Tips & Resources

Dealing With Dawdling:

Dawdling is one of the most frustrating conflicts between parents and children. Why? Because kids love to daydream and take their time. Parents need to be on time, to be efficient and do things in a hurry. Unlike children, we can juggle more than one thing at a time, while children can immerse themselves completely in the moment. The result: daily power struggles that no one wins.

Don't assume that kids are dawdling just to drive you crazy (even if that's the way it sometimes feels). Distinguish between what is intentional-when they're delaying and holding up progress on purpose to annoy you-and what comes naturally to children. Remember, most kids can't even tell time until they're beyond kindergarten, so they have no sense of urgency.

Count the number of times between 7 and 8 A.M that you say "hurry up," "come on," "stop dawdling," and "get a move on." I'm sure you've noticed that the more you rush your children, the slower they become. Instead, build in a few extra moments to avoid daily morning madness. Give each child her own alarm clock so she is in charge of waking herself up. It's helpful to have a regular routine during the week that is consistent and predictable. If you're not a single parent, enlist your spouse to help feed, dress and prepare kids for school or take turns on different days.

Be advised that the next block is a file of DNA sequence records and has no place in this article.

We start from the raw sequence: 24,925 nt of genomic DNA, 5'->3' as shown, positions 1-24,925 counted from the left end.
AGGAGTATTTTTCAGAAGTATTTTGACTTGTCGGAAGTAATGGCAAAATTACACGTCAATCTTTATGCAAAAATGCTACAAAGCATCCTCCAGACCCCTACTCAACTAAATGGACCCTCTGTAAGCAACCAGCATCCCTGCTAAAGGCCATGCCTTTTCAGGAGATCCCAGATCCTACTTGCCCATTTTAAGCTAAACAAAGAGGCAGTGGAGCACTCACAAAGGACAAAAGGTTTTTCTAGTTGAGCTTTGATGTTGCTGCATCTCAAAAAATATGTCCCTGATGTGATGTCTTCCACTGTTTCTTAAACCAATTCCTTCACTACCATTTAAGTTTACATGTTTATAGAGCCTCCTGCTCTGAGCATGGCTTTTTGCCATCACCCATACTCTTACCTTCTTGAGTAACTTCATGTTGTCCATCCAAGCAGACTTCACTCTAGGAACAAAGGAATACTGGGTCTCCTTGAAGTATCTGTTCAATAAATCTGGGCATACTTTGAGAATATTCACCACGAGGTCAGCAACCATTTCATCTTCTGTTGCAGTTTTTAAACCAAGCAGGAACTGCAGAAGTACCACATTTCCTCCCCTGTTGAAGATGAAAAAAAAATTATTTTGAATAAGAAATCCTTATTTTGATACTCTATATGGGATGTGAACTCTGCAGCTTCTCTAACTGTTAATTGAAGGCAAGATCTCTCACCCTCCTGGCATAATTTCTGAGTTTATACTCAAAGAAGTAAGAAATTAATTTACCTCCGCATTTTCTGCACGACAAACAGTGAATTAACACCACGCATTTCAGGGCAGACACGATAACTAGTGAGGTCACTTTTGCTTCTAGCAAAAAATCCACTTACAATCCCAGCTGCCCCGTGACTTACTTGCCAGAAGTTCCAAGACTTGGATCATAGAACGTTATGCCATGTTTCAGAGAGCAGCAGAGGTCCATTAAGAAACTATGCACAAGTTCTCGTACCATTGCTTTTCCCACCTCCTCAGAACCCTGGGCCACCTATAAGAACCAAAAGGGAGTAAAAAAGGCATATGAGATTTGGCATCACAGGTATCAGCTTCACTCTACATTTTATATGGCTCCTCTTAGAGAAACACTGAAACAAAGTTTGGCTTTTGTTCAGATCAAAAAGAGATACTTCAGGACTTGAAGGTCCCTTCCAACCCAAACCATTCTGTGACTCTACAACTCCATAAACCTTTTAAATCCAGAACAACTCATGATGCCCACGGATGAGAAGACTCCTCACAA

Help your child form the habit of organizing before bedtime. Have him lay out the next day's clothes, put homework in his backpack and place it by the door, if you want to reduce last minute rushes in the morning.

Limit your children's choices at breakfast and in selecting clothes. If you don't want them wearing their favorite down jacket in summer, or shorts in winter, make sure those clothes are inaccessible.

And whenever you can, set aside a block of time when you can fully focus on each child individually. Slow down, don't answer the phone, and borrow from your child that special ability to be fully present in the moment.

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